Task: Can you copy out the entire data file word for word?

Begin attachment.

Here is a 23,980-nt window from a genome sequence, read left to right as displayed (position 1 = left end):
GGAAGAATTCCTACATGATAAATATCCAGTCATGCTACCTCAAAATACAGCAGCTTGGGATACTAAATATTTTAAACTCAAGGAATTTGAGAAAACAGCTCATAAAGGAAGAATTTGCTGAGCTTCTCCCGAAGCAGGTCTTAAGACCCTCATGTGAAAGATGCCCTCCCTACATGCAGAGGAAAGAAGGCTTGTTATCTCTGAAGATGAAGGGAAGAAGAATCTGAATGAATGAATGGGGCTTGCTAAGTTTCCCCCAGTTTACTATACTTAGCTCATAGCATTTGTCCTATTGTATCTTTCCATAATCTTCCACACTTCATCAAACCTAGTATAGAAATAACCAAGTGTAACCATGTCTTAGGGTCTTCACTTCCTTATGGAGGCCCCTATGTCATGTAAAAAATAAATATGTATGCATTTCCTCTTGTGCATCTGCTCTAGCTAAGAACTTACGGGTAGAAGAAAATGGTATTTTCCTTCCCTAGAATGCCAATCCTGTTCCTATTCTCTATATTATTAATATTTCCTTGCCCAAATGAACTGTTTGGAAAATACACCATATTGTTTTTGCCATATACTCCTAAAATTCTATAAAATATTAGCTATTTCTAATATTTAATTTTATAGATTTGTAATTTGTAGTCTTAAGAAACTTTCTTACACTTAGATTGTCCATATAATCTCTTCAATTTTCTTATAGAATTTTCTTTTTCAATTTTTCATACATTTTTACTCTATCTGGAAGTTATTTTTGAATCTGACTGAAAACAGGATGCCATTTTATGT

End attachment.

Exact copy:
Here is a 23,980-nt window from a genome sequence, read left to right as displayed (position 1 = left end):
GGAAGAATTCCTACATGATAAATATCCAGTCATGCTACCTCAAAATACAGCAGCTTGGGATACTAAATATTTTAAACTCAAGGAATTTGAGAAAACAGCTCATAAAGGAAGAATTTGCTGAGCTTCTCCCGAAGCAGGTCTTAAGACCCTCATGTGAAAGATGCCCTCCCTACATGCAGAGGAAAGAAGGCTTGTTATCTCTGAAGATGAAGGGAAGAAGAATCTGAATGAATGAATGGGGCTTGCTAAGTTTCCCCCAGTTTACTATACTTAGCTCATAGCATTTGTCCTATTGTATCTTTCCATAATCTTCCACACTTCATCAAACCTAGTATAGAAATAACCAAGTGTAACCATGTCTTAGGGTCTTCACTTCCTTATGGAGGCCCCTATGTCATGTAAAAAATAAATATGTATGCATTTCCTCTTGTGCATCTGCTCTAGCTAAGAACTTACGGGTAGAAGAAAATGGTATTTTCCTTCCCTAGAATGCCAATCCTGTTCCTATTCTCTATATTATTAATATTTCCTTGCCCAAATGAACTGTTTGGAAAATACACCATATTGTTTTTGCCATATACTCCTAAAATTCTATAAAATATTAGCTATTTCTAATATTTAATTTTATAGATTTGTAATTTGTAGTCTTAAGAAACTTTCTTACACTTAGATTGTCCATATAATCTCTTCAATTTTCTTATAGAATTTTCTTTTTCAATTTTTCATACATTTTTACTCTATCTGGAAGTTATTTTTGAATCTGACTGAAAACAGGATGCCATTTTATGT